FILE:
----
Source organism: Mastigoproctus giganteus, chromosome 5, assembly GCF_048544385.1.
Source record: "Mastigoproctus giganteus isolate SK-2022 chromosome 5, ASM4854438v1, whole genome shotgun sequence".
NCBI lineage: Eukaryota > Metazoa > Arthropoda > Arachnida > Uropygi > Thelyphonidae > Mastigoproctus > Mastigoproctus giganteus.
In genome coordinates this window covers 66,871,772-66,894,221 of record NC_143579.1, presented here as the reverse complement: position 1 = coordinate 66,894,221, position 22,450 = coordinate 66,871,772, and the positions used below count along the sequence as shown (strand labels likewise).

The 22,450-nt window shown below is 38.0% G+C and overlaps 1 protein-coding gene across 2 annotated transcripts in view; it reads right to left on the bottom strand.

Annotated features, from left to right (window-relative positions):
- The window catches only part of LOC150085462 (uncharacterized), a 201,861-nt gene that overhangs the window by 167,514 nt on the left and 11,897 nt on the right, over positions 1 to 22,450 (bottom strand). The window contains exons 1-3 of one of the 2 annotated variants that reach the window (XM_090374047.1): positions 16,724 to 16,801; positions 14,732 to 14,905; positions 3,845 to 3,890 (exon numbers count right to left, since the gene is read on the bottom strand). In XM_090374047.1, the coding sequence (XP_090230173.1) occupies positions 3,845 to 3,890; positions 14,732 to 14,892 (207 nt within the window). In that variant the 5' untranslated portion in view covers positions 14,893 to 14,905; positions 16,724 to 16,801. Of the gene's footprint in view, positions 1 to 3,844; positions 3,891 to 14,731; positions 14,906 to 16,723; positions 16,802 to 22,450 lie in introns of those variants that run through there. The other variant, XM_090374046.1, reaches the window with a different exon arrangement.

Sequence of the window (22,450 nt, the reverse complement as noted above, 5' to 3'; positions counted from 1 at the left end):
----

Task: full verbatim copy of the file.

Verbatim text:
Source organism: Mastigoproctus giganteus, chromosome 5, assembly GCF_048544385.1.
Source record: "Mastigoproctus giganteus isolate SK-2022 chromosome 5, ASM4854438v1, whole genome shotgun sequence".
NCBI lineage: Eukaryota > Metazoa > Arthropoda > Arachnida > Uropygi > Thelyphonidae > Mastigoproctus > Mastigoproctus giganteus.
In genome coordinates this window covers 66,871,772-66,894,221 of record NC_143579.1, presented here as the reverse complement: position 1 = coordinate 66,894,221, position 22,450 = coordinate 66,871,772, and the positions used below count along the sequence as shown (strand labels likewise).

The 22,450-nt window shown below is 38.0% G+C and overlaps 1 protein-coding gene across 2 annotated transcripts in view; it reads right to left on the bottom strand.

Annotated features, from left to right (window-relative positions):
- The window catches only part of LOC150085462 (uncharacterized), a 201,861-nt gene that overhangs the window by 167,514 nt on the left and 11,897 nt on the right, over positions 1 to 22,450 (bottom strand). The window contains exons 1-3 of one of the 2 annotated variants that reach the window (XM_090374047.1): positions 16,724 to 16,801; positions 14,732 to 14,905; positions 3,845 to 3,890 (exon numbers count right to left, since the gene is read on the bottom strand). In XM_090374047.1, the coding sequence (XP_090230173.1) occupies positions 3,845 to 3,890; positions 14,732 to 14,892 (207 nt within the window). In that variant the 5' untranslated portion in view covers positions 14,893 to 14,905; positions 16,724 to 16,801. Of the gene's footprint in view, positions 1 to 3,844; positions 3,891 to 14,731; positions 14,906 to 16,723; positions 16,802 to 22,450 lie in introns of those variants that run through there. The other variant, XM_090374046.1, reaches the window with a different exon arrangement.

Sequence of the window (22,450 nt, the reverse complement as noted above, 5' to 3'; positions counted from 1 at the left end):